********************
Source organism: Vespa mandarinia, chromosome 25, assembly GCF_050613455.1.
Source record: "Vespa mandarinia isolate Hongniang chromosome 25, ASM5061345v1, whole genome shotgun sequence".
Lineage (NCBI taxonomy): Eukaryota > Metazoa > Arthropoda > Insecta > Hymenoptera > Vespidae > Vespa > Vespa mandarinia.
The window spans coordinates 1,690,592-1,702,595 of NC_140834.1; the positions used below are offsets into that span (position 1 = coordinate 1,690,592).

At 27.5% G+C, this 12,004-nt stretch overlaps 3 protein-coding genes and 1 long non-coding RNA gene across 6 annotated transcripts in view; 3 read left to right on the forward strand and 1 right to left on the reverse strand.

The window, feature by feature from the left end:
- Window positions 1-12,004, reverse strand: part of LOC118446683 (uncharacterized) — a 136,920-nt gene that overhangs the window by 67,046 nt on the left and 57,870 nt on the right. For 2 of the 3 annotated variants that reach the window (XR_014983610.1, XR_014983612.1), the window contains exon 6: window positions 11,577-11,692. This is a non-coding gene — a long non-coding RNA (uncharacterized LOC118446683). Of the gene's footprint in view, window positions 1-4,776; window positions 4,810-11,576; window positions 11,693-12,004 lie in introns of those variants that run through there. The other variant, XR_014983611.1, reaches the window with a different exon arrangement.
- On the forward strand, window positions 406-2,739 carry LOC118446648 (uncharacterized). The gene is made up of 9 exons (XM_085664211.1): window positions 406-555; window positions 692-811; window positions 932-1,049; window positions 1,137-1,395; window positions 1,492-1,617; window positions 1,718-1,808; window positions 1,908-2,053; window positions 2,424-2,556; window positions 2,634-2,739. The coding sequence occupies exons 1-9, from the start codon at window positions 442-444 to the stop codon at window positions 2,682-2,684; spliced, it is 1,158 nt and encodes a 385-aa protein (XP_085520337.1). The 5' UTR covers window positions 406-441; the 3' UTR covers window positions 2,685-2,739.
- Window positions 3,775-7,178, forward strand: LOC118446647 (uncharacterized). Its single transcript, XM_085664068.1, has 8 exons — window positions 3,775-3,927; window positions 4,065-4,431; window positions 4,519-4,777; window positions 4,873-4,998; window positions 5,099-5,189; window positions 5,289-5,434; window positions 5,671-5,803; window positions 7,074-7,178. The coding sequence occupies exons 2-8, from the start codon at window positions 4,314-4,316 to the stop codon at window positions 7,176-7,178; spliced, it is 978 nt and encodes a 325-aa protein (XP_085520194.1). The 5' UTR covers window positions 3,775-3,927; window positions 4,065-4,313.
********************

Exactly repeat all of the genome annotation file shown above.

Source organism: Vespa mandarinia, chromosome 25, assembly GCF_050613455.1.
Source record: "Vespa mandarinia isolate Hongniang chromosome 25, ASM5061345v1, whole genome shotgun sequence".
Lineage (NCBI taxonomy): Eukaryota > Metazoa > Arthropoda > Insecta > Hymenoptera > Vespidae > Vespa > Vespa mandarinia.
The window spans coordinates 1,690,592-1,702,595 of NC_140834.1; the positions used below are offsets into that span (position 1 = coordinate 1,690,592).

At 27.5% G+C, this 12,004-nt stretch overlaps 3 protein-coding genes and 1 long non-coding RNA gene across 6 annotated transcripts in view; 3 read left to right on the forward strand and 1 right to left on the reverse strand.

The window, feature by feature from the left end:
- Window positions 1-12,004, reverse strand: part of LOC118446683 (uncharacterized) — a 136,920-nt gene that overhangs the window by 67,046 nt on the left and 57,870 nt on the right. For 2 of the 3 annotated variants that reach the window (XR_014983610.1, XR_014983612.1), the window contains exon 6: window positions 11,577-11,692. This is a non-coding gene — a long non-coding RNA (uncharacterized LOC118446683). Of the gene's footprint in view, window positions 1-4,776; window positions 4,810-11,576; window positions 11,693-12,004 lie in introns of those variants that run through there. The other variant, XR_014983611.1, reaches the window with a different exon arrangement.
- On the forward strand, window positions 406-2,739 carry LOC118446648 (uncharacterized). The gene is made up of 9 exons (XM_085664211.1): window positions 406-555; window positions 692-811; window positions 932-1,049; window positions 1,137-1,395; window positions 1,492-1,617; window positions 1,718-1,808; window positions 1,908-2,053; window positions 2,424-2,556; window positions 2,634-2,739. The coding sequence occupies exons 1-9, from the start codon at window positions 442-444 to the stop codon at window positions 2,682-2,684; spliced, it is 1,158 nt and encodes a 385-aa protein (XP_085520337.1). The 5' UTR covers window positions 406-441; the 3' UTR covers window positions 2,685-2,739.
- Window positions 3,775-7,178, forward strand: LOC118446647 (uncharacterized). Its single transcript, XM_085664068.1, has 8 exons — window positions 3,775-3,927; window positions 4,065-4,431; window positions 4,519-4,777; window positions 4,873-4,998; window positions 5,099-5,189; window positions 5,289-5,434; window positions 5,671-5,803; window positions 7,074-7,178. The coding sequence occupies exons 2-8, from the start codon at window positions 4,314-4,316 to the stop codon at window positions 7,176-7,178; spliced, it is 978 nt and encodes a 325-aa protein (XP_085520194.1). The 5' UTR covers window positions 3,775-3,927; window positions 4,065-4,313.